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Mar 13, 2013, 03.15 PM IST
SL Bansal, CMD, Oriental Bank of Commerce and RK Dubey, chairman, Canara Bank, in a discussion on CNBC-TV18, say that they expect no default or delay in payments from the Punjab Electricity Board and have decided not to fund discoms that are financially unviable.
The Oriental Bank of Commerce and Canara Bank have considerable exposure to SEBs in Punjab. SL Bansal, CMD, Oriental Bank of Commerce and RK Dubey, chairman, Canara Bank, in a discussion on CNBC-TV18, say they expect no default or delay in payments from the Punjab Electricity Board and have decided not to fund discoms that are financially unviable.
Below is an edited transcript of the discussion on CNBC-TV18
Q: How much is Canara Bank exposed to discoms in Punjab?
Dubey: I do not think there is going to be any problem with the discoms in Punjab. Our exposure is not very considerable and we plan to discuss and resolve the issue with the discoms.
Q: Have the payments from the Punjab Electricity Board been on time?
Dubey: Yes, they have been on schedule.
Q: Do you expect any delay or non-payment?
Bansal: It is on time. The electricity board has been paying the interest on time. The bank is exposed to the working capital limit of Rs 1,200 crore which is being repaid according to schedule. I do not foresee any problem. According to an Ernst & Young (E&Y) study the Punjab Electricity Board will make a profit and has approached the central government for some relaxation in restructuring package which the power ministry refused. The restructuring package offers uniform terms and conditions to all discoms and naturally, the Punjab government will manage with whatever resources are at its disposal.
Q: What is the bone of contention? Punjab is not the only state to step away from the discom restructuring package. Madhya Pradesh has followed suit too. To what extent will this adversely hamper the discom restructuring process and the banks or lending institutions involved?
Dubey: We are looking at it on a case-by-case basis.
Bansal: The need for restructuring should be understood. The process of restructuring is called for because the discoms are not in a position to manage their losses and the banks have refused to fund those losses, so naturally these losses will have to be funded by the state government.
If state-governments are confident of managing the state of the discoms’ finances from their own budgets they would not prefer to comply with the stricter central government terms and conditions. But the central government’s restructuring package is important, because it ensures a gradual increase in tariff that will boost revenues, bring costs down and in three years’ time create a zero cash-loss environment.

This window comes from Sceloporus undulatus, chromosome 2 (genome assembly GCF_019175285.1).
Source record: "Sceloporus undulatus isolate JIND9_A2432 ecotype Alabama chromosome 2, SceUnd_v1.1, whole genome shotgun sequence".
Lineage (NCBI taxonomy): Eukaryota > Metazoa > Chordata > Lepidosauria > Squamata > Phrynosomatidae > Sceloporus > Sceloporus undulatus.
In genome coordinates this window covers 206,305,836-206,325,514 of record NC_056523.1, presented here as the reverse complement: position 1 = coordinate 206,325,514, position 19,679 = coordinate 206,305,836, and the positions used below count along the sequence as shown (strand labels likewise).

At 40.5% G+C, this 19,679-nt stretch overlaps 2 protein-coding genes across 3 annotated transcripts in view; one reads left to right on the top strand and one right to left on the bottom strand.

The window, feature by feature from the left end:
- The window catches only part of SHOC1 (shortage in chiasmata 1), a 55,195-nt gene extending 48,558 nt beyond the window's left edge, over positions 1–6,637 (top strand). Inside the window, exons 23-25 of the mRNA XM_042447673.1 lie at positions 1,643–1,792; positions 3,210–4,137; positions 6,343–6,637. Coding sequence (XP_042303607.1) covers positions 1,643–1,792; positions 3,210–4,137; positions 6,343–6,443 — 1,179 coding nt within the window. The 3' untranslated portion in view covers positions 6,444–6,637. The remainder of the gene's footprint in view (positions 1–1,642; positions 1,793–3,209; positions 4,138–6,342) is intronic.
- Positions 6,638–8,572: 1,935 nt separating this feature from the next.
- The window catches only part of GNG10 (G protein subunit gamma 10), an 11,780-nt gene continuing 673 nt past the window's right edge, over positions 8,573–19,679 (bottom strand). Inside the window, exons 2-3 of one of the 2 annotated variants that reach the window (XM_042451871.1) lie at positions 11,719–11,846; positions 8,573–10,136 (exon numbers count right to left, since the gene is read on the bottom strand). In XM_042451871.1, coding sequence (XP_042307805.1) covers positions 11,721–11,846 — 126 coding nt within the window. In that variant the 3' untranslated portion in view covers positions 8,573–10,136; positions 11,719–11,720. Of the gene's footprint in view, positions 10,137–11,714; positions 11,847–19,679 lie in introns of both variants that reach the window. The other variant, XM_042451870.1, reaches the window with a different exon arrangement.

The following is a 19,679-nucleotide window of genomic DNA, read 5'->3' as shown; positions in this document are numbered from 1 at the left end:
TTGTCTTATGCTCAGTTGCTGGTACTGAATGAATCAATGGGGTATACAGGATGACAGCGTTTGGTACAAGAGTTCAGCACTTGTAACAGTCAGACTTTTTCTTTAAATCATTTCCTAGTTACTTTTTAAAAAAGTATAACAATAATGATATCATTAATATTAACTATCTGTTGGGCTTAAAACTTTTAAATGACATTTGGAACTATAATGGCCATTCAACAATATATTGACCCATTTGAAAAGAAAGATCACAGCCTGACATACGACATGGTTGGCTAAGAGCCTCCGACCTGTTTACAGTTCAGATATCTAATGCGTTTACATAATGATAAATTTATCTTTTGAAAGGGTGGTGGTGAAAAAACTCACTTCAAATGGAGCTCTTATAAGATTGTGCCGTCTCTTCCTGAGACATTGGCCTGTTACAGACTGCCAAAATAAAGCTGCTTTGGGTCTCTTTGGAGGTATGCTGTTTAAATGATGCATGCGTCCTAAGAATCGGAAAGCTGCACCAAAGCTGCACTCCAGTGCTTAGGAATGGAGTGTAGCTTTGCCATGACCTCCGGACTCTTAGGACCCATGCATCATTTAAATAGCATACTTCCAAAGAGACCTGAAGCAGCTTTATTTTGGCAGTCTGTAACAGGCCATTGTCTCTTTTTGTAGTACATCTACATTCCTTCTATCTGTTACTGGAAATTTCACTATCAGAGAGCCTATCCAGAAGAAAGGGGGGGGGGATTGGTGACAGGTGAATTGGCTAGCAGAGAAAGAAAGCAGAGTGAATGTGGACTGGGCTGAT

The central government also mandates that the provision of electricity to any sector for free has to be provided for upfront in the Budget. If state-governments are not comfortable with this initiative, they will have to fund all these subsidies from their own resources. Banks are not going fund discoms any further unless their viability is established. Going forward, we will not fund discoms unless they are economically viable.
Q: What is the status of the asset quality? Do you expect more restructuring to happen?
Bansal: Restructuring has touched a peak and only a few assets are in the pipeline. It is expected to continue in March and June quarters after which the trend will start to taper. Overall, the restructuring book will turn stable for two reasons.
One, on RBI permission banks to take out assets that have been performing well for two years. Two, even if the Punjab has opted out of the restructuring pack, contribution from Haryana, Rajasthan and UP will clear close to 50 percent of the discoms' outstanding from banks’ books. To that extent, the level of restructuring in the books will reduce.
Going forward, the restructuring book will remain stable and if the economy starts to recover, then I feel that the asset quality will improve.
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